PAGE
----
Risk Aversion, Risk Premia, and the Labor Margin with Generalized Recursive Preferences
Eric Swanson ()
Review of Economic Dynamics, 2018, vol. 28, 290-321
A flexible labor margin allows households to absorb shocks to asset values with changes in hours worked as well as changes in consumption. This ability to absorb shocks along both margins alters the household's attitudes toward risk, as shown by Swanson (2012). In the present paper, I extend that analysis to the case of generalized recursive preferences, as in Epstein and Zin (1989) and Weil (1989), including multiplier preferences, as in Hansen and Sargent (2001). Understanding risk aversion for these preferences is important because they are a primary mechanism being used to bring macroeconomic models into closer agreement with asset prices. Traditional, fixed-labor measures of risk aversion show no stable relationship to the equity premium in a standard macroeconomic model, while the closed-form expressions I derive here match the equity premium closely. (Copyright: Elsevier)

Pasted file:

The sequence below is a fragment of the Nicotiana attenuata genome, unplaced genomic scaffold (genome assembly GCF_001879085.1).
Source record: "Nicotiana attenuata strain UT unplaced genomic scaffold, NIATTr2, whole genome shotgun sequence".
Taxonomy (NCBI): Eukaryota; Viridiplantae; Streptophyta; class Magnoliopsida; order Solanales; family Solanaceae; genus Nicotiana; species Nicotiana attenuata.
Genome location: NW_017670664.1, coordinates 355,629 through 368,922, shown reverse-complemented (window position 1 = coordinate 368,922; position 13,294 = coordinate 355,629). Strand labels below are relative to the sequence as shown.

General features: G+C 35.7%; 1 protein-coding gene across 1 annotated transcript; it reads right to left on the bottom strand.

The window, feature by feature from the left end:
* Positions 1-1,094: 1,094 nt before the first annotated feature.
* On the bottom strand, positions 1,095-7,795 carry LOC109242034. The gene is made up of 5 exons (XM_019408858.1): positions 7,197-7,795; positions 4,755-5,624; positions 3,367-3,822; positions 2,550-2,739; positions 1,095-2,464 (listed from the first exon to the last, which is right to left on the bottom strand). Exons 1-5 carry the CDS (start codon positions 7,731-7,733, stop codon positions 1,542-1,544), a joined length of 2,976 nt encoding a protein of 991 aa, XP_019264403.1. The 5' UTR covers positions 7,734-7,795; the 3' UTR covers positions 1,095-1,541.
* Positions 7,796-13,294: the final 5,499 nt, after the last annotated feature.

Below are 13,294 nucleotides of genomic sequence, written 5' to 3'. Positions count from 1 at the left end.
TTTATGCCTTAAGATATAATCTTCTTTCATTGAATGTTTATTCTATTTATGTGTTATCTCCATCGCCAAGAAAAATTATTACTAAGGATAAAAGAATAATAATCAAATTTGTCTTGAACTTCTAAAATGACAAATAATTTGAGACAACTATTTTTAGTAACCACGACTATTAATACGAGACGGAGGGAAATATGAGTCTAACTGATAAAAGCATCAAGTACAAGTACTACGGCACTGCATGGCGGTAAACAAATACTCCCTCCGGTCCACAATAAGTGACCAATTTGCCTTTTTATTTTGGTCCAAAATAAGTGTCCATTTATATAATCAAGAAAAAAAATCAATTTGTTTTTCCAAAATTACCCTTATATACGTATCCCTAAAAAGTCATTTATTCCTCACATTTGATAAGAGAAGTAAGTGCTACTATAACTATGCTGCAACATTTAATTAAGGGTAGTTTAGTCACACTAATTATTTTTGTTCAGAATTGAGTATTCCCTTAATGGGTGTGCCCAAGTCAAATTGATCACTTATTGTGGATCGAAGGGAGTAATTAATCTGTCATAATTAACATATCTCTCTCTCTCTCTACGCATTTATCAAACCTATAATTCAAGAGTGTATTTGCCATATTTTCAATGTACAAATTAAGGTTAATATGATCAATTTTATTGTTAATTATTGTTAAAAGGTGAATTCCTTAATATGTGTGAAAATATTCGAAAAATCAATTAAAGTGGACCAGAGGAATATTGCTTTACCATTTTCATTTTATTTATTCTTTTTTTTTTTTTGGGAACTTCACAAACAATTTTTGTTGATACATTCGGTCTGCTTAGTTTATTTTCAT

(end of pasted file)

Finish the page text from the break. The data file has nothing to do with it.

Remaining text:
Keywords: risk aversion; Epstein-Zin preferences; multiplier preferences; labor; leisure; asset pricing; DSGE models (search for similar items in EconPapers)
JEL-codes: E44 D81 G11 (search for similar items in EconPapers)
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Working Paper: Risk aversion, risk premia, and the labor margin with generalized recursive preferences (2012)
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